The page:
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Def Leppard Tour History Fan Archive.

Media Review - Def Leppard brings own flash and fury to Hollywood Casino show By Daniel Durchholz

“God is putting on a light show out there,” Def Leppard vocalist Joe Elliott said on Saturday night, referring to lightning flashing in the skies above Hollywood Casino Amphitheatre.

The storm held off, however, and it was left to the veteran British band to supply the thunder, which it did by digging deep into its catalog of pop-metal hits for a capacity crowd of 20,000.

It was a surprisingly — and refreshingly — straightforward, frills-free show. There was “Pyromania” — as in songs from the band’s 1983 breakthrough album — but no pyrotechnics.

Which was fine. Instead, the quintet delivered flash and fury in the form of the twin lead guitars of Phil Collen and Vivian Campbell and the artillery-grade drumming of Rick Allen, whose left arm was amputated after a car accident in the mid-'80s.

Collen was especially a sight to see. He arrived onstage shirtless, the better to show off his thoroughly ripped torso. Either the guitarist was already in full sweat or — eww — oiled up for the occasion.

Elliott’s vocals have lost something to time, but were still impressive as he led the band through a set list that ranged from early hits including “Bringin’ on the Heartache” and “Foolin’” up through its recent single, “Dangerous,” one of three songs featured from Def Leppard’s 2015 self-titled album.

Def Lep’s formula hasn’t changed much over time and really has no reason to. There are big, chunky riffs, thundering drums and sing-along choruses, the latter facet being something fans were happy to indulge in.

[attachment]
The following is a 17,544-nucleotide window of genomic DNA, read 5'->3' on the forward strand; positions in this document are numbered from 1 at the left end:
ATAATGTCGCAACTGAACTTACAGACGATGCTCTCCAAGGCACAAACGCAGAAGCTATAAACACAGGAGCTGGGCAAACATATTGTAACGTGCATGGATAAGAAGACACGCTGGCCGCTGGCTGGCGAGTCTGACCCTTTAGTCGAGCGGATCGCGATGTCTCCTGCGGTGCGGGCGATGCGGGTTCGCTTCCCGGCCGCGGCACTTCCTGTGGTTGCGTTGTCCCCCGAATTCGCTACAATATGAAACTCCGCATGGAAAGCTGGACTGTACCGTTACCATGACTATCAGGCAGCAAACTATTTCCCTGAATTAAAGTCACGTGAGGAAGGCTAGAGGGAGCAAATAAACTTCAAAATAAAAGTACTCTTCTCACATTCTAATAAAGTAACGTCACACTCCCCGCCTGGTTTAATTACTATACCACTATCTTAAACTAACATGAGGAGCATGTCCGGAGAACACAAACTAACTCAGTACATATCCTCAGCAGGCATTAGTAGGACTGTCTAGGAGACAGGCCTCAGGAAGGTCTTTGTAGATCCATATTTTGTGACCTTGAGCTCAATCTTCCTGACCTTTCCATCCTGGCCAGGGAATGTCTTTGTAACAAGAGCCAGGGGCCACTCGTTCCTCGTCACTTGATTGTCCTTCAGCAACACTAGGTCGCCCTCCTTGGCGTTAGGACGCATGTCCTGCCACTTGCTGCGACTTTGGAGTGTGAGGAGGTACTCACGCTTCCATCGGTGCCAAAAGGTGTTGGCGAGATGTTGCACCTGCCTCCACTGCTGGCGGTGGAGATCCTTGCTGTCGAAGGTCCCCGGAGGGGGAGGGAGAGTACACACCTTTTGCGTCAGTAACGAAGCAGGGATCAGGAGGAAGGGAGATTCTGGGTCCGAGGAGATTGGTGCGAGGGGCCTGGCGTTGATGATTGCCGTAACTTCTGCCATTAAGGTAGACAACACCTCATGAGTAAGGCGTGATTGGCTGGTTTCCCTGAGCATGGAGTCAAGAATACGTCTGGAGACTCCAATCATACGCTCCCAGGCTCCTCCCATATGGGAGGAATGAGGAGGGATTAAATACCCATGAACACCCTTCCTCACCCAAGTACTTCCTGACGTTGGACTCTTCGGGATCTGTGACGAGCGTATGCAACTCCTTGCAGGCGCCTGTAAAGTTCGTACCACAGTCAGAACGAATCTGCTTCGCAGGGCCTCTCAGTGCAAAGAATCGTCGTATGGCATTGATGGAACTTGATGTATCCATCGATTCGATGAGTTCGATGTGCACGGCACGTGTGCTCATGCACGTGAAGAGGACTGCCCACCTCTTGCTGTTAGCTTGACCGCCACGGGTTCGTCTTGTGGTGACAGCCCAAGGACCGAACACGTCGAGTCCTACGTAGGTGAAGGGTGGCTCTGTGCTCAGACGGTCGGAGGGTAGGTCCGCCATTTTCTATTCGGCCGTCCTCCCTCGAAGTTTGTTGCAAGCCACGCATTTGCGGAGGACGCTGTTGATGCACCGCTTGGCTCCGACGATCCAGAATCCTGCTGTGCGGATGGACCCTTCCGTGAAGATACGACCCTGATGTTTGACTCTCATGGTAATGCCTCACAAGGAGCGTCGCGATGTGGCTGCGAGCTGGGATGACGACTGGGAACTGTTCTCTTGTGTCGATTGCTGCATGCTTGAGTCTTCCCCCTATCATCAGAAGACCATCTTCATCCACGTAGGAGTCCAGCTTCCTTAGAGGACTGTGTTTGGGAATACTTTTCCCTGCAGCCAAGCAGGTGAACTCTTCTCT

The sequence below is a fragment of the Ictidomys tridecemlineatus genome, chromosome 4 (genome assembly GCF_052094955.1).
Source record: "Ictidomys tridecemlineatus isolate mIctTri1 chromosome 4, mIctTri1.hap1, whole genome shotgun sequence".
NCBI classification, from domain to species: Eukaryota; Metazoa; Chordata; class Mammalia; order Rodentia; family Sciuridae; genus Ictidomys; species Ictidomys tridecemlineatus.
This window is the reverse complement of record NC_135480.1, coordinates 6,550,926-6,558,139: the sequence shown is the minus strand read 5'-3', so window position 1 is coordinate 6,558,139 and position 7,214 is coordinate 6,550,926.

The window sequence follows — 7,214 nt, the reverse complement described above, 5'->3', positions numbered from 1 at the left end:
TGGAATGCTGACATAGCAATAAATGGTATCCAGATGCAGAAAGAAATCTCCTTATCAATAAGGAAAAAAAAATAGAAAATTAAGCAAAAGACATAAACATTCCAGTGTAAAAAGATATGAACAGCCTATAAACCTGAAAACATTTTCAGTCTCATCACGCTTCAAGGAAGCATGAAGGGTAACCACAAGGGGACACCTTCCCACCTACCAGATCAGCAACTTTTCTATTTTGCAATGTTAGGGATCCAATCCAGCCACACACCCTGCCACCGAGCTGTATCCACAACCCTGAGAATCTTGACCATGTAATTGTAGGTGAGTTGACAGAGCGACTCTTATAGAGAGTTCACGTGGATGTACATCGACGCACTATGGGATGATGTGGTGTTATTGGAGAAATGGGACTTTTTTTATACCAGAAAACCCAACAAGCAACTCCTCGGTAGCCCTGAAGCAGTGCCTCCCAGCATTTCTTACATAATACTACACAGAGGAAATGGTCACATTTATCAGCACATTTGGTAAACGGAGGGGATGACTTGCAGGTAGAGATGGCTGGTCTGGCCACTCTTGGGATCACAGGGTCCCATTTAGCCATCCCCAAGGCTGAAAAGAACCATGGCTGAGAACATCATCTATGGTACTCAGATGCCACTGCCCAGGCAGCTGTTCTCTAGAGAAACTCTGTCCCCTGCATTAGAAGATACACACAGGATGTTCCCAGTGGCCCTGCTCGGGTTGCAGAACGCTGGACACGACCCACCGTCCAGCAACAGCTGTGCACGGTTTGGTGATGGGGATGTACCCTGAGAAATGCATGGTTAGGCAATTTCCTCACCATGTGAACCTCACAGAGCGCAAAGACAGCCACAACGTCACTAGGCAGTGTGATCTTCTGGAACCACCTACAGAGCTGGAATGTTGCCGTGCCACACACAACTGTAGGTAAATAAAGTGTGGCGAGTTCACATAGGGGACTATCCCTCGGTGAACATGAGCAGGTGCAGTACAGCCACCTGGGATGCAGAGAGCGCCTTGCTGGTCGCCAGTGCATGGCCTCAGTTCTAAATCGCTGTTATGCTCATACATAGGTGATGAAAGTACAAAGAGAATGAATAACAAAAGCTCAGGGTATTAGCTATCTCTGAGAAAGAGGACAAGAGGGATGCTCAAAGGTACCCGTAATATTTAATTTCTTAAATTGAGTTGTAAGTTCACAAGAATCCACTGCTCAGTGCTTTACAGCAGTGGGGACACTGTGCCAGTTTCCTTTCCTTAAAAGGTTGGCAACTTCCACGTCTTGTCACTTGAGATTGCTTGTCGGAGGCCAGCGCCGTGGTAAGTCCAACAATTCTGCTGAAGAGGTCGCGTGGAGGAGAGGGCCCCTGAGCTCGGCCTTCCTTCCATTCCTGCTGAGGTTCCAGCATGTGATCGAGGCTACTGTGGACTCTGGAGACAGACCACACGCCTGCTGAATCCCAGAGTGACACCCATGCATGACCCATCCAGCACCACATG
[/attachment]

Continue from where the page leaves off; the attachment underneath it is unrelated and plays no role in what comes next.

As the show roared to the finish line, the band brought out its big guns; classic-rock radio staples “Hysteria,” “Pour Some Sugar on Me,” “Rock of Ages” and “Photograph.”

Def Leppard has survived over the years despite attrition, dismemberment and even death — guitarist Steve Clark died from alcohol poisoning in 1991. Elliott spoke with pride about its longevity and noted it was 36 years ago that the band first played St. Louis.

“I remember it well,” he said. “Well, I remember a certain girl under the Arch, but that’s a different story.”

Mid-billed R.E.O. Speedwagon’s connection with St. Louis is even longer and deeper, and frontman Kevin Cronin made sure to point it out. The first time an R.E.O. record got played on the radio, he said, it was on KSHE in St. Louis. And while in other cities the band played clubs and theaters, in St. Louis it played Busch Stadium, which it did in the late '70s and early '80s.

“We knew there was one place that was always behind us,” he said.

R.E.O.’s hour-long set mostly featured songs from its hit-making heyday, including “Take It on the Run” and the power ballads “Can’t Fight This Feeling” and “Keep on Loving You.”

Cronin ceded the microphone to bassist Bruce Hall for the chugging “Back on the Road Again,” but took it back for the band’s signature hit, “Ridin’ the Storm Out.” He also tugged the heartstrings of longtime fans by declaring “This one’s for Gary” — referring to longtime guitarist Gary Richrath, who left the band in 1989 and died last year.

Opening act Tesla’s brief set leaned on old hits such as “Love Song,” “Edison’s Medicine” and “Signs,” but the highlight was a new song, “Save That Goodness,” which was written by Def Lep’s Phil Collen. Collen and vocalist Debbi Blackwell-Cook joined the band onstage for the fresh, soulful tune.

By 2016.

Reviews from the 2016 St. Louis, MO Show.